Google Safe Browsing is a service through which Google provides lists of URLs (addresses) of websites that contain malware or phishing content.
These lists of suspicious sites are continuously updated using Google’s web crawlers, programs that scour the web to index sites for Google’s search engine.
Lists from the Google Safe Browsing service are used by browsers such as Google Chrome, Mozilla Firefox and apple Safari for checking web-pages users are trying to access against potential threats.
The service issues alerts when they are about to open websites or content Google has classified as malicious. The warnings are display as ‘visual messages’ along with specific details relating to the malicious content concerned.
The service is also designed to block the downloading of files infected with malware and, once a user’s computer has been infected, it can issue instructions on how to detect and remove the malware.
Members of the public can also access the lists of unsafe sites via a public API for the service. [An API, or application program interface, is a set of instructions that specifies the functions or routines required to accomplish a specific task, such as reading a particular list of websites.]
In addition, Google uses its Safe Browsing service to send internet service providers e-mail alerts regarding threats hosted on their networks.
More than one billion internet users are currently using the Safe Browsing service, either directly or indirectly and, according to Google, it is issuing three million warnings a week.
The service is acknowledged as being highly efficient in protecting users from malware and phishing attacks.
Privacy concerns with Google’s Safe Browsing service
When using Google’s public API (the Safe Browsing Lookup API) to check out a suspicious webpage, members of the public who are concerned about their privacy need to be cautious. The URLs (addresses) to be look up are not hashed (encrypted) so the Google server knows which URLs have been looked up using this API. This makes tracking your online activities ultra-easy.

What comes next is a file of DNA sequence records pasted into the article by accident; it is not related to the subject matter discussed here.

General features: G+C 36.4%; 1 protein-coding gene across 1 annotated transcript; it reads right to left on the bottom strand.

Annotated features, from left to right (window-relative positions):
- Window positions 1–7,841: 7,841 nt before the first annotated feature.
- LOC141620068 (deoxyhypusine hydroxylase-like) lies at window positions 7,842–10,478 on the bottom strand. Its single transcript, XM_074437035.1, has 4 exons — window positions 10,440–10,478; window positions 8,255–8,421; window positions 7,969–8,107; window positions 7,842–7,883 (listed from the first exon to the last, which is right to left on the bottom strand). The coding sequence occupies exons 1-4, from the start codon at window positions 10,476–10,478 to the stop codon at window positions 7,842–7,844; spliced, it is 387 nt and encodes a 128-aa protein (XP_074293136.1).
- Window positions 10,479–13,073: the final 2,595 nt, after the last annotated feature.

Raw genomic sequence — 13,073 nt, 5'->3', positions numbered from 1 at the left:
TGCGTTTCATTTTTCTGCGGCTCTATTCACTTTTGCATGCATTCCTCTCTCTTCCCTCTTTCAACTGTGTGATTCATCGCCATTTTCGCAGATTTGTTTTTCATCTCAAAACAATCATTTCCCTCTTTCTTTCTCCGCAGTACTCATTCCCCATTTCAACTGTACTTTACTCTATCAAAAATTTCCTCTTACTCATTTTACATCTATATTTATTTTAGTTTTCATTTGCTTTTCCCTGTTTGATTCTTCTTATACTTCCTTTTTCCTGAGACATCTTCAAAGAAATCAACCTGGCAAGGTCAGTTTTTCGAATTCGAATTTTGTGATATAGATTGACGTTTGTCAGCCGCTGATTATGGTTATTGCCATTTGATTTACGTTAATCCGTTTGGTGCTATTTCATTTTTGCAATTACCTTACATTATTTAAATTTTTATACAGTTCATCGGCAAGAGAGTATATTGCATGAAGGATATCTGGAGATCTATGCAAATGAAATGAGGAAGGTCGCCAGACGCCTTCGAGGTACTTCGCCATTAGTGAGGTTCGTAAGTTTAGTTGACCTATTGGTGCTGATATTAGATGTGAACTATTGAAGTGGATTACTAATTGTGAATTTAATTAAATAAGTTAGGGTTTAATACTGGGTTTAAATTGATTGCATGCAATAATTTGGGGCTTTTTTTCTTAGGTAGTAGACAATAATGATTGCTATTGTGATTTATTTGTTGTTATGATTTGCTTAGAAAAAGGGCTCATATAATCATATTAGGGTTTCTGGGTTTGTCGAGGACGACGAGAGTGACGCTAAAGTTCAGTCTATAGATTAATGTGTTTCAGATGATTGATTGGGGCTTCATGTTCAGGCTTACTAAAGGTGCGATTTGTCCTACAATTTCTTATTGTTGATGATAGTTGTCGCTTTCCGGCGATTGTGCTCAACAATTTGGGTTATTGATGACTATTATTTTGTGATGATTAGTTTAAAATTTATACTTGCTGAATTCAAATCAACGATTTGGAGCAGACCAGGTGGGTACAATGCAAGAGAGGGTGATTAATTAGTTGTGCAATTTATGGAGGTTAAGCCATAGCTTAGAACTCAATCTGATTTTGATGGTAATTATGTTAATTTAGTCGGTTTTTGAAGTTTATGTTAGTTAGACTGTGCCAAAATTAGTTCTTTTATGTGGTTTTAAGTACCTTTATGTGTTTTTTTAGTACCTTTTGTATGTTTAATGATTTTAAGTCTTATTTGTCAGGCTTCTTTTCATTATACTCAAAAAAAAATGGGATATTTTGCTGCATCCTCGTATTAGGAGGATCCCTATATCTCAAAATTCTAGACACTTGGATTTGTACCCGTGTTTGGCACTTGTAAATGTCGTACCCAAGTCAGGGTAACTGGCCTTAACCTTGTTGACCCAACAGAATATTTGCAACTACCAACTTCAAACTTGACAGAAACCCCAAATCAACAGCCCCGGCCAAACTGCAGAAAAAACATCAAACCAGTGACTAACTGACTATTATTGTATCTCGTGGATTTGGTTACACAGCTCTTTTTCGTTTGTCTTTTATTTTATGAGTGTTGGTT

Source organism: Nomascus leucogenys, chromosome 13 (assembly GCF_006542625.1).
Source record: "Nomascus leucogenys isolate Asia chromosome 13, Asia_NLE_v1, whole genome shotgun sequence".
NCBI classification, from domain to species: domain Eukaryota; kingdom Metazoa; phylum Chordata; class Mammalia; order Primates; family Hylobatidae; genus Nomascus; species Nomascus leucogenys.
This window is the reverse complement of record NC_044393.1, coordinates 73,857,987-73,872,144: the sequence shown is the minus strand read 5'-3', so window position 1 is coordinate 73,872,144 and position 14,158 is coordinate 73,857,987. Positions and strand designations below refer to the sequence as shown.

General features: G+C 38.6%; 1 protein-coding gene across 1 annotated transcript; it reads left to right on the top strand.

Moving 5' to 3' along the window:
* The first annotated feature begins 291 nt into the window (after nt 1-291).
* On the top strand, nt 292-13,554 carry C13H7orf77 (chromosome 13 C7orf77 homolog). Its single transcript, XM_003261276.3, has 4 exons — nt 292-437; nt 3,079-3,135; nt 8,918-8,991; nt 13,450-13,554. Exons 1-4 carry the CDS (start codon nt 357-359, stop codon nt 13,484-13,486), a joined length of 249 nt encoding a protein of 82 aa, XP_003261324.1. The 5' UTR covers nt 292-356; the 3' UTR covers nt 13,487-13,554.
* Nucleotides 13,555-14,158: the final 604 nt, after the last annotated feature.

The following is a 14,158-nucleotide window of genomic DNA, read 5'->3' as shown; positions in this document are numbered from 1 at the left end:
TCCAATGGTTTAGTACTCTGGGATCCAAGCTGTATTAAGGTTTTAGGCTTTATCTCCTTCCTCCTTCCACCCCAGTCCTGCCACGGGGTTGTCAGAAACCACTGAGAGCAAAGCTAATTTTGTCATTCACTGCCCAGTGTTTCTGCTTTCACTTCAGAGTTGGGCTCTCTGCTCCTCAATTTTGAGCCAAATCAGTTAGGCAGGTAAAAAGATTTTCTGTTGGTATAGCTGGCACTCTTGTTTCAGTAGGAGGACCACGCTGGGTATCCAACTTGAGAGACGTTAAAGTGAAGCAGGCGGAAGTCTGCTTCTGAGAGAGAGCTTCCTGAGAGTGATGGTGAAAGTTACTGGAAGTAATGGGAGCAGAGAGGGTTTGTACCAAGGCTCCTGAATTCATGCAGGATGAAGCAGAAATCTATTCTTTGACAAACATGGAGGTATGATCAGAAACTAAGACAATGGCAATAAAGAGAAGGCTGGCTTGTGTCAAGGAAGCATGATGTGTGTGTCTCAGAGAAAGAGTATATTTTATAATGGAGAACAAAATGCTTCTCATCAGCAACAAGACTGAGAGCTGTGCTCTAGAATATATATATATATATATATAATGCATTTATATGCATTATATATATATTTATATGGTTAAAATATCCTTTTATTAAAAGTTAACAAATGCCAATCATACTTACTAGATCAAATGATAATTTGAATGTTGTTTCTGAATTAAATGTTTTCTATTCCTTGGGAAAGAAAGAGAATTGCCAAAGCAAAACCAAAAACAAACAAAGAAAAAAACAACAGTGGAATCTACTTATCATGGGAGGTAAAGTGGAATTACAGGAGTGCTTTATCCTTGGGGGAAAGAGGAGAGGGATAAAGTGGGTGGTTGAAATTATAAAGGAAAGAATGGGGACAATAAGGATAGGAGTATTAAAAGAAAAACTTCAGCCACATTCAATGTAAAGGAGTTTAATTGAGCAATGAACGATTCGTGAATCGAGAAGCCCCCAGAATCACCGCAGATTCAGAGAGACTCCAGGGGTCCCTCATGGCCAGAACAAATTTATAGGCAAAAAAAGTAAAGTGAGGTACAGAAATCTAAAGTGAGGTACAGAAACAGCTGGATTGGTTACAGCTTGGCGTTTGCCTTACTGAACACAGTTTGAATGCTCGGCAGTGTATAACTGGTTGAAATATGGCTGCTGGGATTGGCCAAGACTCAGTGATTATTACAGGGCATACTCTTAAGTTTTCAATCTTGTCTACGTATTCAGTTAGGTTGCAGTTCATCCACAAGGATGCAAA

The Firefox and Safari browsers however use a second version of the API, Safe Browsing API v2, to exchange data with the server. This uses hashed URLs so the Google server never knows the actual URLs queried by the user.
However the Safe Browsing API also stores a cookie on the user’s computer which the NSA (US National Security Agency) uses to identify individual computers. This is a mandatory requirement that many users feel is acceptable as it helps them feel safe.
In addition, Google stores another cookie on the user’s computer that can be used to identify the IP addresses the user visits, ie can be used to track him or her.
Google’s excuse is that the tracking cookie logs this data in order to prevent DDoS (distributed denial-of-service) attacks. That may be so.
The API in the user’s browser (eg, Chrome) will ‘phone home’ every few hours to check for updates to its list of malicious sites. At the same time it sends a payload that includes the machine’s ID and the user’s ID.
Should you turn off Google’s Safe Browsing service?
Even if you trust Google not to use your information without your permission or for some nefarious purpose, there is a potential risk that it can be picked up by a malicious third party when it is being echoed back across the internet to Google from your browser.
The only way to prevent this is to disable the Safe Browsing feature in your browser, which is on by default.
This is a real bummer as you would be turning off a great service.
But that’s what you’ve got to do if you don’t want to be tracked.
When making up your mind about whether to turn off Safe Browsing or not, you should bear in mind that even if the information that is tracked is not hacked, it is available to be accessed under a court warrant or at the request of the US NSA.
The good news from Google is that Google only retains the data for two weeks and then deletes it.
Not so, say some researchers, who believe that after two weeks the data is anonymized, ie names and other identifying features are removed, and stored in aggregate form.
If this is true then having just the user’s IP address, the cookie and timestamp would be enough information to decloak someone for something they may have done years before.
So if you use Chrome or Firefox, remember to behave yourself.